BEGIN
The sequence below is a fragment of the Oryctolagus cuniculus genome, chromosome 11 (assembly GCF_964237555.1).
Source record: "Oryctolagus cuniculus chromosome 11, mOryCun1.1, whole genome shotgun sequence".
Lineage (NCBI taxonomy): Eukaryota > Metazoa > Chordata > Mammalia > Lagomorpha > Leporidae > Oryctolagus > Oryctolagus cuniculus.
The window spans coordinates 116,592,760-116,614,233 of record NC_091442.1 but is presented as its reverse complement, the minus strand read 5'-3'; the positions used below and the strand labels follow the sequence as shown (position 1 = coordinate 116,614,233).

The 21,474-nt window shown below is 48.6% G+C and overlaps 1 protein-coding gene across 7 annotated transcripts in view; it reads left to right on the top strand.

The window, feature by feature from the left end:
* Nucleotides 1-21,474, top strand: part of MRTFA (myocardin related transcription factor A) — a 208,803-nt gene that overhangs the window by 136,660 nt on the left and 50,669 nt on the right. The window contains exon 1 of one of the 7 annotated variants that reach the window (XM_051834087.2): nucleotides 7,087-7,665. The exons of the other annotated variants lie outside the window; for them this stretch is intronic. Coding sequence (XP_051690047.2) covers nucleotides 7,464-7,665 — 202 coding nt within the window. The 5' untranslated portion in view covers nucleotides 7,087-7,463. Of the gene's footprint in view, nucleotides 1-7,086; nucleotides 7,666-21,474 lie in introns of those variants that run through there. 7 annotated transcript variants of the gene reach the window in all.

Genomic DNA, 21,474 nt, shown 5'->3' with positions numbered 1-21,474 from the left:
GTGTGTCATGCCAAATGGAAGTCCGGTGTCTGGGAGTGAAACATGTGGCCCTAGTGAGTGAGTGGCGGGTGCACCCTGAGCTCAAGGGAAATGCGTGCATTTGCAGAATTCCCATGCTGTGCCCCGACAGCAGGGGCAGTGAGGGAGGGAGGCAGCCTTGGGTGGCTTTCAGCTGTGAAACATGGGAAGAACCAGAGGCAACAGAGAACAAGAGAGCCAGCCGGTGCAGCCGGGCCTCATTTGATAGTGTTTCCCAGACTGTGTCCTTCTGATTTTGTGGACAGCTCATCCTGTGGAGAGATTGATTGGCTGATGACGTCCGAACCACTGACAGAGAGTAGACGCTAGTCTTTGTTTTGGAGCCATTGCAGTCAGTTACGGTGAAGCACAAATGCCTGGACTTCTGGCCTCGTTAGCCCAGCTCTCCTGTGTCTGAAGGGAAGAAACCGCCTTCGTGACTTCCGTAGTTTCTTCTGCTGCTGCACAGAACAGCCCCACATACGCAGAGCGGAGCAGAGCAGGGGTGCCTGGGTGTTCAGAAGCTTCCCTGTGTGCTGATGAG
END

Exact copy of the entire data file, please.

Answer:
The sequence below is a fragment of the Oryctolagus cuniculus genome, chromosome 11 (assembly GCF_964237555.1).
Source record: "Oryctolagus cuniculus chromosome 11, mOryCun1.1, whole genome shotgun sequence".
Lineage (NCBI taxonomy): Eukaryota > Metazoa > Chordata > Mammalia > Lagomorpha > Leporidae > Oryctolagus > Oryctolagus cuniculus.
The window spans coordinates 116,592,760-116,614,233 of record NC_091442.1 but is presented as its reverse complement, the minus strand read 5'-3'; the positions used below and the strand labels follow the sequence as shown (position 1 = coordinate 116,614,233).

The 21,474-nt window shown below is 48.6% G+C and overlaps 1 protein-coding gene across 7 annotated transcripts in view; it reads left to right on the top strand.

The window, feature by feature from the left end:
* Nucleotides 1-21,474, top strand: part of MRTFA (myocardin related transcription factor A) — a 208,803-nt gene that overhangs the window by 136,660 nt on the left and 50,669 nt on the right. The window contains exon 1 of one of the 7 annotated variants that reach the window (XM_051834087.2): nucleotides 7,087-7,665. The exons of the other annotated variants lie outside the window; for them this stretch is intronic. Coding sequence (XP_051690047.2) covers nucleotides 7,464-7,665 — 202 coding nt within the window. The 5' untranslated portion in view covers nucleotides 7,087-7,463. Of the gene's footprint in view, nucleotides 1-7,086; nucleotides 7,666-21,474 lie in introns of those variants that run through there. 7 annotated transcript variants of the gene reach the window in all.

Genomic DNA, 21,474 nt, shown 5'->3' with positions numbered 1-21,474 from the left:
GTGTGTCATGCCAAATGGAAGTCCGGTGTCTGGGAGTGAAACATGTGGCCCTAGTGAGTGAGTGGCGGGTGCACCCTGAGCTCAAGGGAAATGCGTGCATTTGCAGAATTCCCATGCTGTGCCCCGACAGCAGGGGCAGTGAGGGAGGGAGGCAGCCTTGGGTGGCTTTCAGCTGTGAAACATGGGAAGAACCAGAGGCAACAGAGAACAAGAGAGCCAGCCGGTGCAGCCGGGCCTCATTTGATAGTGTTTCCCAGACTGTGTCCTTCTGATTTTGTGGACAGCTCATCCTGTGGAGAGATTGATTGGCTGATGACGTCCGAACCACTGACAGAGAGTAGACGCTAGTCTTTGTTTTGGAGCCATTGCAGTCAGTTACGGTGAAGCACAAATGCCTGGACTTCTGGCCTCGTTAGCCCAGCTCTCCTGTGTCTGAAGGGAAGAAACCGCCTTCGTGACTTCCGTAGTTTCTTCTGCTGCTGCACAGAACAGCCCCACATACGCAGAGCGGAGCAGAGCAGGGGTGCCTGGGTGTTCAGAAGCTTCCCTGTGTGCTGATGAG